Tlicho Way of Life

For centuries the Tłı̨chǫ of the Northwest Territories have relied on an intimate knowledge of the land and its wildlife to survive. The Tłı̨chǫ lived in a yearly cycle of following traditional trails in birchbark canoes to the barren lands in the fall to harvest the caribou herd; and then heading below the tree-line for the long northern winter until the warmth and life of spring returns. 

The skills required to survive this lifestyle were taught through the oral tradition, by elders to the youth, through hands on experience while living and traveling in the bush. With the Tłı̨chǫ language so intimately connected to the land, elders passed on place names, animal names, cultural and spiritual sites and the language of the land to the next generations. 

However, this nomadic style of living began to decline as the influences of the modern 'western society' and government moved into the north. The government slowly began to take control of the lives of the Tłı̨chǫ and soon the people were reliant on funding and welfare to survive in the new society. Today, members of the Tłı̨chǫ Nation live mostly in the communities;  have entered into a wage economy and classroom-based schooling. The traditional culture and teaching processes of the Tłı̨chǫ have been absent as people no longer travel together on the land. The culture and language of the Tłı̨chǫ people are now threatened. 



Archeology and the  Cultural Landscape

This Tłı̨chǫ landscape is known intimately to Tłı̨chǫ Elders. Trails, which are used year-round, provide access to a vast harvesting region, and link thousands of place names, each with a narrative of some form, sometimes many, inextricably bound to the place. Names and narratives convey knowledge, and in this way Tłı̨chǫ culture is tied directly to the landscape. Travel across the Tłı̨chǫ landscape can be easily and clearly described by reference to these names, and indeed travel narratives often appear as no more than long lists of place names. While toponyms mark topographic features, the Tłı̨chǫ also employ a separate naming system to distinguish the broader physiographic regions. Though there is some overlap with the physiographic units recognized by western geographers, the Tłı̨chǫ system is more refined, and consequently more complex.

The Tłı̨chǫ landscape is infused with the presence of innumerable entities, or “powers”, both benevolent and malevolent. In traveling across the landscape, one must constantly mitigate the impact of personal actions by appeasing these entities with votive offerings, and by observing strict rules of behavior. For example, at each new water body encountered en route, offerings are left. In the Tłı̨chǫ vernacular, it is said that these places, and the entities inhabiting them, are being “paid”. The offerings may be anything of value (in modern times this had typically included tobacco, matches, coins, ammunition), or simply, a garland of birch branches. These are thrown into the water (or onto the ice in winter), and in return the votary may ask to be granted good weather, safe traveling conditions and abundant food resources.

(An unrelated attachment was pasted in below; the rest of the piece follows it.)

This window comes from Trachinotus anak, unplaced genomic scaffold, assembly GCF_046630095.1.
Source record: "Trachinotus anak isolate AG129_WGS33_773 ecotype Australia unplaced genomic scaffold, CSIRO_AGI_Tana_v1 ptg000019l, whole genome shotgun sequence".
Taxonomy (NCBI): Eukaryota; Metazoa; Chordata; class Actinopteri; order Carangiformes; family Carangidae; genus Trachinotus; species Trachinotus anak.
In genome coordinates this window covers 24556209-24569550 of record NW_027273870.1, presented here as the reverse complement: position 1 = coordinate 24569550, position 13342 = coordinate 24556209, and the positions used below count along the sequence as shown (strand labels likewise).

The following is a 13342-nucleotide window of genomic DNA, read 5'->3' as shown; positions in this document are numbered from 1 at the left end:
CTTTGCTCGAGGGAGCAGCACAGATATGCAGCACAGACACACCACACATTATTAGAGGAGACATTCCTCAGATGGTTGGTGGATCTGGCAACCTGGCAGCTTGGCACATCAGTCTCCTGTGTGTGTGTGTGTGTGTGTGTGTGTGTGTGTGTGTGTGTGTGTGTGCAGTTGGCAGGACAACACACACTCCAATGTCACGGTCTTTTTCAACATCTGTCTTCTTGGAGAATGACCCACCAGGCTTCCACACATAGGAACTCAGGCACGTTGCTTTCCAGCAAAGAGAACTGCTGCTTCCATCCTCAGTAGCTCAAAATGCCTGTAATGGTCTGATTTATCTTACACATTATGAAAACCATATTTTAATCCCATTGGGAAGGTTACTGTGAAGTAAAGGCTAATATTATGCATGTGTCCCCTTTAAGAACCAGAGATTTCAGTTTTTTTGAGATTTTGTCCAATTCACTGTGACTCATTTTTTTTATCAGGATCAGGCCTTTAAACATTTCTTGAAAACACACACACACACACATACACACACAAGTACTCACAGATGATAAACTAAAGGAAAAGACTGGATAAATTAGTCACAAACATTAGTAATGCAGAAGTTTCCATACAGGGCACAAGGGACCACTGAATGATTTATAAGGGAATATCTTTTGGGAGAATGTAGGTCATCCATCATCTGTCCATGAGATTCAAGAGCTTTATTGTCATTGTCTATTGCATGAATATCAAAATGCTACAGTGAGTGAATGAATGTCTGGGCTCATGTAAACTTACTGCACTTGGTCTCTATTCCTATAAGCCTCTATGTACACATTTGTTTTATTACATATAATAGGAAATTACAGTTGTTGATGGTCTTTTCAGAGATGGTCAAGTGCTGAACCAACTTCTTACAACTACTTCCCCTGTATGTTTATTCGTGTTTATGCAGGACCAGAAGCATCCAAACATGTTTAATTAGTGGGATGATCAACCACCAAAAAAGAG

At all sacred sites, and indeed at many important cultural sites, offerings are also left. Places inhabitied by malevolent entities (called weyèedii or “animal-beings”) are regarded as dangerous, and consequently, always avoided. Through dreaming and the acquisition of ı̨k’ǫǫ̀ or “medicine”, sometimes “power,” “knowledge,” or “luck”, one prepares to deal with the world, and the powers inhabiting it. These traditional beliefs and practices have been syncretized with the beliefs and practices of the Roman Catholicism.

The ı̨daà trail is central to the Tłı̨chǫ homeland.  Two rivers, the Marian (Gòlootì deè) and the Camsell (Nôdìihatì), form the trail, and with a network of inter-connecting trails, provide access to a Tłı̨chǫ land use area encompassing some 295,000 square kilometres. In post contact times, the trail was used to access trading posts on Great Slave Lake (Tìdeè), Great Bear Lake (Sahtì), and the Mackenzie River (Dehcho) at the mouth of Bear River (Sahtìdeè). 

(excerpts taken from: Trails of Our Ancestors)